Reports that CityFibre is to invest £2.5bn in next generation broadband in regions outside of London is welcome news for Yorkshire cities and towns that have been ignored by the UK’s next generation broadband roll-out.
The investment will expand the full fibre network to a further 11 Yorkshire cities and towns.
Whilst there has been heavy investment in full fibre connectivity in London over the past decade - affording residents of the capital both choice of providers and enhanced broadband speeds - investment in Yorkshire has been sadly lacking, meaning we’ve been reliant on legacy copper-based infrastructure that is totally incapable of satisfying modern day requirements.
The initial targeted cities include Leeds, Huddersfield, Coventry, Cambridge and Edinburgh. The firm said five million homes will benefit from full fibre broadband, meeting a third of the Government’s 2025 target.
CityFibre has identified 37 towns and cities where it already has critical fibre assets which are primed for expansion for fibre-to-the-home.
These include a further nine Yorkshire towns and cities (Batley, Bradford, Dewsbury, Doncaster, Halifax, Harrogate, Rotherham, Sheffield and Wakefield) which are primed to receive additional investment.
Councillor James Lewis, Leeds City Council’s executive member for resource and sustainability, said encouraging investment from providers like CityFibre is an important part of the council’s strategy to ensure that all premises in the district, residential and commercial, can access gigabit capable services and take advantage of new technologies.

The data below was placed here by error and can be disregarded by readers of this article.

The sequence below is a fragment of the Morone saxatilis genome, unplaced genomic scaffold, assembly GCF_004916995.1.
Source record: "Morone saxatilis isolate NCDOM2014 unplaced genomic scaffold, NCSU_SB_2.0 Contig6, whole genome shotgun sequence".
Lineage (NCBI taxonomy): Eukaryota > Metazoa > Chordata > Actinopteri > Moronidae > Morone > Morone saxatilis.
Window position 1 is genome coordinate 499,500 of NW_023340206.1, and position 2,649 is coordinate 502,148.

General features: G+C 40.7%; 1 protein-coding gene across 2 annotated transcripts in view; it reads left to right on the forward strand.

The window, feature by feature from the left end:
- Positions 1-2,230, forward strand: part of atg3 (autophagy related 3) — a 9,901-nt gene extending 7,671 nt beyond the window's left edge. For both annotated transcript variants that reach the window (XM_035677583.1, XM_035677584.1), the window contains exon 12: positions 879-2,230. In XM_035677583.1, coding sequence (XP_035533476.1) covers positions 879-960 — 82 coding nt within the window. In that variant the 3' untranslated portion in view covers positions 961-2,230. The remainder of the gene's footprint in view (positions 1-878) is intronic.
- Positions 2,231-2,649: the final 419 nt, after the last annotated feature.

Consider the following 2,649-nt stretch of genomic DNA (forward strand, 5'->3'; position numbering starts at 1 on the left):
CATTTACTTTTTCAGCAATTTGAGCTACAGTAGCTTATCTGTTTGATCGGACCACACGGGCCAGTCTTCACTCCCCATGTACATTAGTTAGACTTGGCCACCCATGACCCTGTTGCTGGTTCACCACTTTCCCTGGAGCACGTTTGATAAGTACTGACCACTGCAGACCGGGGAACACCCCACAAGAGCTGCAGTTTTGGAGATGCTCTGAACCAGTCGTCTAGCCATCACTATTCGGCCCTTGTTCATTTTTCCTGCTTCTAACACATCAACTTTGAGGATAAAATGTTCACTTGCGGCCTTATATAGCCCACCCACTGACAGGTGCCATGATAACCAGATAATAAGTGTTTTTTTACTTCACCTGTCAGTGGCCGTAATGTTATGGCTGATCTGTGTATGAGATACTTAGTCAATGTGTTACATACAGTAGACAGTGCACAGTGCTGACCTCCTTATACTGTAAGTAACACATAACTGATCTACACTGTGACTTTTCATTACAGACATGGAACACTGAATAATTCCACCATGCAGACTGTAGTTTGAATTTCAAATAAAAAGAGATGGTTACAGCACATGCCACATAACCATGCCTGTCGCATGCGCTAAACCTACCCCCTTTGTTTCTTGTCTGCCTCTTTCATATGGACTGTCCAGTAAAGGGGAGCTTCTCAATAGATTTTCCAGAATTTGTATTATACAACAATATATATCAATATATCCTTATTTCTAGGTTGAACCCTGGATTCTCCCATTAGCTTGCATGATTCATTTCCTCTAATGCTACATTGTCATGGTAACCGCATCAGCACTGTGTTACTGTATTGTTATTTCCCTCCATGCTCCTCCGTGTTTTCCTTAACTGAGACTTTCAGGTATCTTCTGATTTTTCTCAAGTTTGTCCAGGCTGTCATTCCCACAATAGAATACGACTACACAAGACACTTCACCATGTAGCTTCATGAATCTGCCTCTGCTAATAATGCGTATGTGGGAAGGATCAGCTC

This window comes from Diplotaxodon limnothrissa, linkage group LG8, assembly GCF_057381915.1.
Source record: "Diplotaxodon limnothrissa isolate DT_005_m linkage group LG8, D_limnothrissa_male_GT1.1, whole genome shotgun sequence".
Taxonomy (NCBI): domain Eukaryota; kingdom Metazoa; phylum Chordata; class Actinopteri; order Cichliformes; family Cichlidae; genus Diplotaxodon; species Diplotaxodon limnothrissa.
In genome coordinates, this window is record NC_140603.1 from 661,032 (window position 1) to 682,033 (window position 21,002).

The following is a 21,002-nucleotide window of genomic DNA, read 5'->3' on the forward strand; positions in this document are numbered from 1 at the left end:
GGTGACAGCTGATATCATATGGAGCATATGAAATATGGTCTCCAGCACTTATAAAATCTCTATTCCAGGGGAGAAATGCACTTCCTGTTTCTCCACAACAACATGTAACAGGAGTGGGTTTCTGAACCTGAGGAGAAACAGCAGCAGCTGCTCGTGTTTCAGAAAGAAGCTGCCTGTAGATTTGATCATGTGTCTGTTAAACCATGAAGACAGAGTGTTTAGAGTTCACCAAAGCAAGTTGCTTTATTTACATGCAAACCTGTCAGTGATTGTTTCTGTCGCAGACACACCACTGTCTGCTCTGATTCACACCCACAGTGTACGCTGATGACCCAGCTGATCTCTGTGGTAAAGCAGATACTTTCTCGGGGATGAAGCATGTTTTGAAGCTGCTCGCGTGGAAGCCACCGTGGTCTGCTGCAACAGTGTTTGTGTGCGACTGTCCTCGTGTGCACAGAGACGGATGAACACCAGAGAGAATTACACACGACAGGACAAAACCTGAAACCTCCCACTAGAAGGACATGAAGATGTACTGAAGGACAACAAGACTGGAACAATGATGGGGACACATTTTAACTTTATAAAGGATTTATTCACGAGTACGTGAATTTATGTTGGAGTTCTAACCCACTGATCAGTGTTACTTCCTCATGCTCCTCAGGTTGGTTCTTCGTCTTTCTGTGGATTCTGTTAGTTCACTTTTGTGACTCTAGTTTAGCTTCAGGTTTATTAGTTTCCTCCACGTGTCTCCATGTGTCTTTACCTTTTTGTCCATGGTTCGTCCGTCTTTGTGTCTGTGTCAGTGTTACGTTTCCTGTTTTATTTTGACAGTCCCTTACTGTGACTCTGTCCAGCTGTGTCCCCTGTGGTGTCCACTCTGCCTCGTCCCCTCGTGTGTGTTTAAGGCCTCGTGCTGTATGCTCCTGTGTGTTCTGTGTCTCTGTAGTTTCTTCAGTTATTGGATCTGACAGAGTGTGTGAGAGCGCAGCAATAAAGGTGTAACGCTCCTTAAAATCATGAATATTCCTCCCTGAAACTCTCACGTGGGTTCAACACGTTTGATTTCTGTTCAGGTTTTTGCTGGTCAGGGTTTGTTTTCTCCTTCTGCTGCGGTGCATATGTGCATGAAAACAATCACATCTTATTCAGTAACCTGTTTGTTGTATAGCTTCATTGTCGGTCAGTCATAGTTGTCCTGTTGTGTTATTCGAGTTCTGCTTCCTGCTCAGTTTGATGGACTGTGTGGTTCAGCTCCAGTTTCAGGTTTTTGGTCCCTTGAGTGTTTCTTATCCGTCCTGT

CityFibre said its whole-city build approach ensures that, once completed, nearly every home and business in its footprint will have access to transformational full fibre connectivity, putting each of the 37 towns and cities on a new footing as they join the “Gigabit City” club.
CityFibre is committed to building a full fibre network across Yorkshire, to provide increased broadband speed and capacity from hospitals to schools, businesses and ultimately residents.
The firm is determined to redress the balance and bring next generation digital infrastructure to communities outside of London.
A recent study by economic consultancy Regeneris said access to full fibre connectivity across 100 UK towns and cities outside of London could unlock £4.5bn in business productivity across the UK, as well as adding more than £7bn to the value of homes.
The average download speed in Leeds city centre is currently less than 20 Mbps. With full fibre connectivity directly into the home, this will increase to 1 Gbps, meaning consumers could download an entire 4K film in 33 minutes rather than 11 hours, and a 2GB CT scan sent between hospitals could be done in 40 seconds, compared with the current 14 minutes.
Broadband is increasingly referred to as the fourth utility, and access to full fibre infrastructure will underpin Yorkshire’s future digital economy.
The positive impact full fibre could have on our productivity demonstrates the transformational opportunity full fibre infrastructure offers for towns and cities across Yorkshire.